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Living in Step 10


 
A friend in Program says:

This is a very ancient story.

There was a monk, who was very old, but even so had only just been ordained. He knew little about the faith he represented. One day he begged for alms from an old lady, who promised she would feed him if he would preach to her.

He went into her house and she fed him well. Then she sat down expectantly to listen to the old man preach. Unfortunately, because he was so ignorant of his faith, he could think of nothing to say, and remained silent. After waiting patiently for a while, the old woman closed her eyes and fell asleep.

The monk realized that he now had an opportunity for escape from this awkward situation, and very quietly he got up, tiptoed out of the house, and set off down the road. Suddenly the old woman woke up. She saw the monk was gone, and began to chase after him. When she reached him, she bowed down before him and said:

"Forgive me. I am an old woman, and I fell asleep during your preaching."

The monk then bowed down before her and said:

"Forgive me. Though I am an old man, I know nothing of my faith, so I could not preach to you. When you fell asleep, I ran away."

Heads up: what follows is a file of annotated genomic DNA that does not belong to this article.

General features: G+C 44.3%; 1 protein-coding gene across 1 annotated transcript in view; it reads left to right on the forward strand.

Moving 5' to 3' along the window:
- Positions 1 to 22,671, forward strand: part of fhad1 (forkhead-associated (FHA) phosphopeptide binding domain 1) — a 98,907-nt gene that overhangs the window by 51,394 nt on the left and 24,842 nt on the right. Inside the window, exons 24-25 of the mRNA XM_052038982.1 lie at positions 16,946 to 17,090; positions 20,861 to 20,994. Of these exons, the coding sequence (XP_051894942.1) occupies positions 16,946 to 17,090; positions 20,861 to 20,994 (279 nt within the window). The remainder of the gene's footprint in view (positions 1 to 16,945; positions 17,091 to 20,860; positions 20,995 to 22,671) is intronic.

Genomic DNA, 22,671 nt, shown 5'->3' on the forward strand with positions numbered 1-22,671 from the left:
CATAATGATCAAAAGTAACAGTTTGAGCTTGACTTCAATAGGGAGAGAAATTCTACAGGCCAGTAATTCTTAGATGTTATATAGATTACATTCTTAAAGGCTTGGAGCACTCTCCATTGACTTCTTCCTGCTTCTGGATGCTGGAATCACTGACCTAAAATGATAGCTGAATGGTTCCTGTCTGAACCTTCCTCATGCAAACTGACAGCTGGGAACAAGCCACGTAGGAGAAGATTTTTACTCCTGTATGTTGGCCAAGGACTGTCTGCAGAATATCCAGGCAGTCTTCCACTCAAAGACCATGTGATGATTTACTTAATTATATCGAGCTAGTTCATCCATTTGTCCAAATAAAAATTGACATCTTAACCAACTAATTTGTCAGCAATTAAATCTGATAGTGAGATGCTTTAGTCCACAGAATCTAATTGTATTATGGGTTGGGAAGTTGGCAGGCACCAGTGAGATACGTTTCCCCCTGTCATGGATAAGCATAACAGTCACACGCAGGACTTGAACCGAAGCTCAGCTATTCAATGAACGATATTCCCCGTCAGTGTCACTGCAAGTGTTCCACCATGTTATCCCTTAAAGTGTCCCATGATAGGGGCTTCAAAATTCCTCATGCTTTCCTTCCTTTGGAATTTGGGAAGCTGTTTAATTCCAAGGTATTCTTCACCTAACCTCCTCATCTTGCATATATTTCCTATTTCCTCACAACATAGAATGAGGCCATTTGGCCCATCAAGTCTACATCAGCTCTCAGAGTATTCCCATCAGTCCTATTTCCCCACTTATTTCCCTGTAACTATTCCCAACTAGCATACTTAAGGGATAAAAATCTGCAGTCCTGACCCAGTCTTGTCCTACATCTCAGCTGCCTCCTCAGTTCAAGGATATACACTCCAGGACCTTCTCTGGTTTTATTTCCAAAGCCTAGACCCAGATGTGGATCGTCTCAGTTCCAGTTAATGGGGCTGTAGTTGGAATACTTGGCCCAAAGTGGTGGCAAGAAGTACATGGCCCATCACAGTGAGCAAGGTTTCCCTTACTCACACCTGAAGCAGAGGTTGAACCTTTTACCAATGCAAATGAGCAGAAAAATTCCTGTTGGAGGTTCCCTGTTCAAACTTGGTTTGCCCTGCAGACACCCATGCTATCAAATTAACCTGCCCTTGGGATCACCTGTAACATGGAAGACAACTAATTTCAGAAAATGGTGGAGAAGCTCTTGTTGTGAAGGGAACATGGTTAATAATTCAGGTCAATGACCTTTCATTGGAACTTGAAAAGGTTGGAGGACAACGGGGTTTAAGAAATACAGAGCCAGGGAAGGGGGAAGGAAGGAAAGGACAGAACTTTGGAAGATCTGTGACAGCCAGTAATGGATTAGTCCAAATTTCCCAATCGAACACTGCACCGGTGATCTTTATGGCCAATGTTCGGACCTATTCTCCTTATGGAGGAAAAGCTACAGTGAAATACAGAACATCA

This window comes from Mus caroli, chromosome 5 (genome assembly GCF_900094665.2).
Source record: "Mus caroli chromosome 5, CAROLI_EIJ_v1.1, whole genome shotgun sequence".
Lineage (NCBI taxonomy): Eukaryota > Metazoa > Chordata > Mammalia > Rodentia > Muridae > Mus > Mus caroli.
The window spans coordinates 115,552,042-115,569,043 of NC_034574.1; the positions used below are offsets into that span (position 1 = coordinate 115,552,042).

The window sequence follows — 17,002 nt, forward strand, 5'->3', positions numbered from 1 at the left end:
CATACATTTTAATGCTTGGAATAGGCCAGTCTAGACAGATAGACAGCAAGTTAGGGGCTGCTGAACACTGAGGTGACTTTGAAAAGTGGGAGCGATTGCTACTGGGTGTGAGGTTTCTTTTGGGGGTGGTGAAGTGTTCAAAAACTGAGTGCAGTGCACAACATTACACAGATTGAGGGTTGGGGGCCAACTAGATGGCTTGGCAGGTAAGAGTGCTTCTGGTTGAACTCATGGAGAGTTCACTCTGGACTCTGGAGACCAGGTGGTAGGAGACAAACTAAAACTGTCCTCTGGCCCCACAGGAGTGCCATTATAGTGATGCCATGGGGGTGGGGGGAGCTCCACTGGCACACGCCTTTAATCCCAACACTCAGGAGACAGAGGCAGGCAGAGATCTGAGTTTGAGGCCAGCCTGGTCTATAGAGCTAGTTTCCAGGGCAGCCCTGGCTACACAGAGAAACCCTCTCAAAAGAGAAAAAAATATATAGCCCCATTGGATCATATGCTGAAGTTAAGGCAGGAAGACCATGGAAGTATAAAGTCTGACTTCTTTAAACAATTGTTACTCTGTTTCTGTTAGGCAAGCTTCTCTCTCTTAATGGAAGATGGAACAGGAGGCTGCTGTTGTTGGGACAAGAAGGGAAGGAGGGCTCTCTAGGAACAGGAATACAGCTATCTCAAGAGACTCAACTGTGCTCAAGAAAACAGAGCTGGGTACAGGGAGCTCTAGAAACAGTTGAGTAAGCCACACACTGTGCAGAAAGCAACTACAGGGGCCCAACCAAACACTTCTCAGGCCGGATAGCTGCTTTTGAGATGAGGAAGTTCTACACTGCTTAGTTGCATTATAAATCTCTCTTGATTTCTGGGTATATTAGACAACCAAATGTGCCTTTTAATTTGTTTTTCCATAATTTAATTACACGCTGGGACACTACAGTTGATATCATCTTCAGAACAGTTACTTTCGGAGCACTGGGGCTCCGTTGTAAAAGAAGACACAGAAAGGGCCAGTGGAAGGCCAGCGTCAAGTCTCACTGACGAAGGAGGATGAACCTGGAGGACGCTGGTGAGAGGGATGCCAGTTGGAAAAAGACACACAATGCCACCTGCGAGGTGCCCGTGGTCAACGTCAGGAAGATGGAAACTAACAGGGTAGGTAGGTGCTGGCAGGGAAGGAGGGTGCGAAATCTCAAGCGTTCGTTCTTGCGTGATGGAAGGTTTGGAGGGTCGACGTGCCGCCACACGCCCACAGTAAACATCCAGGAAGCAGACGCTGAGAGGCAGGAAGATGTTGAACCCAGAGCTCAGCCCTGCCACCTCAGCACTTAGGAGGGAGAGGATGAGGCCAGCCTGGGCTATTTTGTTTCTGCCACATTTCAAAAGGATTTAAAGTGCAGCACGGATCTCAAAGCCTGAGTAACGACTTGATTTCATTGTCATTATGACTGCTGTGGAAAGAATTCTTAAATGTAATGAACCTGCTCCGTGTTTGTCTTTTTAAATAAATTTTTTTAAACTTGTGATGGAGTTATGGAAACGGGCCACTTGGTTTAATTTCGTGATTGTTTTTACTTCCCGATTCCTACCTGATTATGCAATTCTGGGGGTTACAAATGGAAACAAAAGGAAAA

The story says that at that moment, both the old man and the old woman were enlightened.

Step 10 says, "When we were wrong, promptly admitted it." The only person who can determine when I am wrong is me. The old lady thought she was wrong, and admitted it. The old man thought he was wrong, and admitted it. Neither expected anything of the other in return for the admission.

Step 10 is only about us, never about the other person. It's always about what we have done, felt, thought, said. And when we have made ourselves right with ourselves, our job is done ....

But the story shows something else. Step 10 is about transformation -- but not just of ourselves. When we practice it in this simple way, Step 10 has the ability to transform not just us, but our world.

"The spiritual life is never one of achievement:
it is always one of letting go."

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